Whenever Wagner’s “Ring” cycle comes to town, music critics start hearing about how impossibly long it is. Admittedly, the “Ring” can be a little daunting to a newcomer: It comprises four operas, and the last and longest one, “Götterdämmerung” (“Twilight of the Gods”), clocks in at 5 1 /2 hours. Now that the “Ring” is about to descend on the Washington National Opera (April 30-May 22), the complaints, in my orbit, are starting. Wagner is long. Wagner’s operas are unendurably long. Even Wagner’s intermissions are too long. (“What are we supposed to do for a whole hour?”)
Anne Midgette, writing for the Washington Post, questions why people complain about the length of Wagner’s operas. If people can binge-watch, say, House of Cards, they can surely deal with a four- or five-hour opera, right?
I think it’s different. First, Wagner’s music is terribly dull. (Go ahead, flame me. I’ve tried, and I just don’t like it.) It’s an assault for hours of singspiel, a form of opera where people sort of sing-talk. It doesn’t have easy to grasp melodies, and it’s dull.
I regularly go to the theater, and three hours is generally my limit. Theater seats are uncomfortable, and you can’t get up when you need to go to the bathroom, as you can when you’re watching TV. I’ve never seen a Wagner opera, and I’m surprised to learn that intermissions are one hour long. Here, in the theater, they’re generally 20 minutes, but the sets are much simpler than those used for operas.
The longest opera I ever saw was Philip Glass’s Einstein on the Beach, at the Brooklyn Academy of Music, back in 1984. I think it was five and a half hours long, but the audience was told they could leave and return any time they wanted. (There were no intermissions.) I didn’t; I was riveted by the music. I’ve also attended performances of Bach’s St Matthew Passion; it’s more than three hours long, generally with an intermission. The music is transcendent; it’s not Wagner. I watched all of Berlioz’s Les Troyens once, broadcast live on TV. I don’t recall an intermission, and it was five hours long. It was fantastic.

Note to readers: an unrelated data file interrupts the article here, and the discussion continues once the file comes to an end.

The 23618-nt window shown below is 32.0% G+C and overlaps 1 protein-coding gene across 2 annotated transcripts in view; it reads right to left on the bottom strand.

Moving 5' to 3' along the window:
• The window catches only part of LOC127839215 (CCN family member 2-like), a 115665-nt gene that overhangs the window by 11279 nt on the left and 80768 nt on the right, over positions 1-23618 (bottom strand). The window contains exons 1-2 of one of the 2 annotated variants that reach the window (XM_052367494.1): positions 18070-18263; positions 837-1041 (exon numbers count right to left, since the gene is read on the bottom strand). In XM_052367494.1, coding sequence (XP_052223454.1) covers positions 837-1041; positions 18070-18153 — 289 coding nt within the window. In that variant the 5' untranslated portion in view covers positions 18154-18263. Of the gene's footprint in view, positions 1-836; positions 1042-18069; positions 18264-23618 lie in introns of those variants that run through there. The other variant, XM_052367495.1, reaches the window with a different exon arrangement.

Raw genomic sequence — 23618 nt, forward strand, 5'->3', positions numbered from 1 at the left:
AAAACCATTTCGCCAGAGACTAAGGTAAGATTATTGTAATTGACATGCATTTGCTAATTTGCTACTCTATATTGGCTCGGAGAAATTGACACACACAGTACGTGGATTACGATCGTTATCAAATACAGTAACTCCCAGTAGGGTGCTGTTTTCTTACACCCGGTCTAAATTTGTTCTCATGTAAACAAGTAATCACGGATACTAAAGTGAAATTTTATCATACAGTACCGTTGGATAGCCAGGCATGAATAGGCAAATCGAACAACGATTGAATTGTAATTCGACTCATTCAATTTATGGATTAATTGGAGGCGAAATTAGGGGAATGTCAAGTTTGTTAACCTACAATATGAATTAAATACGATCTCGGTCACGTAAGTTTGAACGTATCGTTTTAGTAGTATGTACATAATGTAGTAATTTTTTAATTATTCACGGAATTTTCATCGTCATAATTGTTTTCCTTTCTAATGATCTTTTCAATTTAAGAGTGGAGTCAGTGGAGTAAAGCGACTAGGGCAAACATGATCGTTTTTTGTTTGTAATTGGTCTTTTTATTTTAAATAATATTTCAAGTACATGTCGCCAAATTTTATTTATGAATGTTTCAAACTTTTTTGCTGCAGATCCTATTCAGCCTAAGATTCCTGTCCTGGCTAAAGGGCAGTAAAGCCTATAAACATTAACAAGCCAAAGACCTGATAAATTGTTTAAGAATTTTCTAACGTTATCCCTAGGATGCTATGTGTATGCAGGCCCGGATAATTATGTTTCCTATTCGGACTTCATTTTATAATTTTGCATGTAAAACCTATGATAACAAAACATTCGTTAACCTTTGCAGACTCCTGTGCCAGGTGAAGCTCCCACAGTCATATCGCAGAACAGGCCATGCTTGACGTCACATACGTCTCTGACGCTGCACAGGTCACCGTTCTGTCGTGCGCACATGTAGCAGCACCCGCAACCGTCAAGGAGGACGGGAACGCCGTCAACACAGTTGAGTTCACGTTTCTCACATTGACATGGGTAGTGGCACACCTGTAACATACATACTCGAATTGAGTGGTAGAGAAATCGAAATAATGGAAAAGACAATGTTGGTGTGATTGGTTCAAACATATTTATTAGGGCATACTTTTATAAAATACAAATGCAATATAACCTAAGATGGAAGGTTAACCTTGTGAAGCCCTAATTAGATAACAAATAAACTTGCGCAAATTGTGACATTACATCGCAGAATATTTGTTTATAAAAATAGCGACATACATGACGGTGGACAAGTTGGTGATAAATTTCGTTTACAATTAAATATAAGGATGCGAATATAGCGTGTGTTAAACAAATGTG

I think the question of length is a red herring. Opera is something you need to learn to like; you don’t just jump into it by hearing a Wagner opera. Even if you appreciate classical music, you might not like opera. I hate the recitatives in Mozart’s operas, for example; I don’t speak Italian, and these parts aren’t very musical. Consider that Wagner’s operas are – more or less – four- or five-hour recitatives… You either like Wagner or you don’t.
Midgette mentions other long works, such as the nine-hour Nicholas Nickleby, produced by my local, the Royal Shakespeare Company, some decades ago; Rainer Werner Fassbinder’s 15-plus hour Berlin Alexanderplatz (which I saw in a New York Cinema in one day); or marathon performances of other classical works. The difference with them is simple: they are not Wagner. They don’t have his drab, boring music.
I saw the Royal Shakespeare Company’s current production of Hamlet this weekend, for the second time. It was more than three and a half hours. My back hurt at the end. But it was worth it.
Maybe it would be a lot easier to see long operas if there were more comfortable seats. Or better music.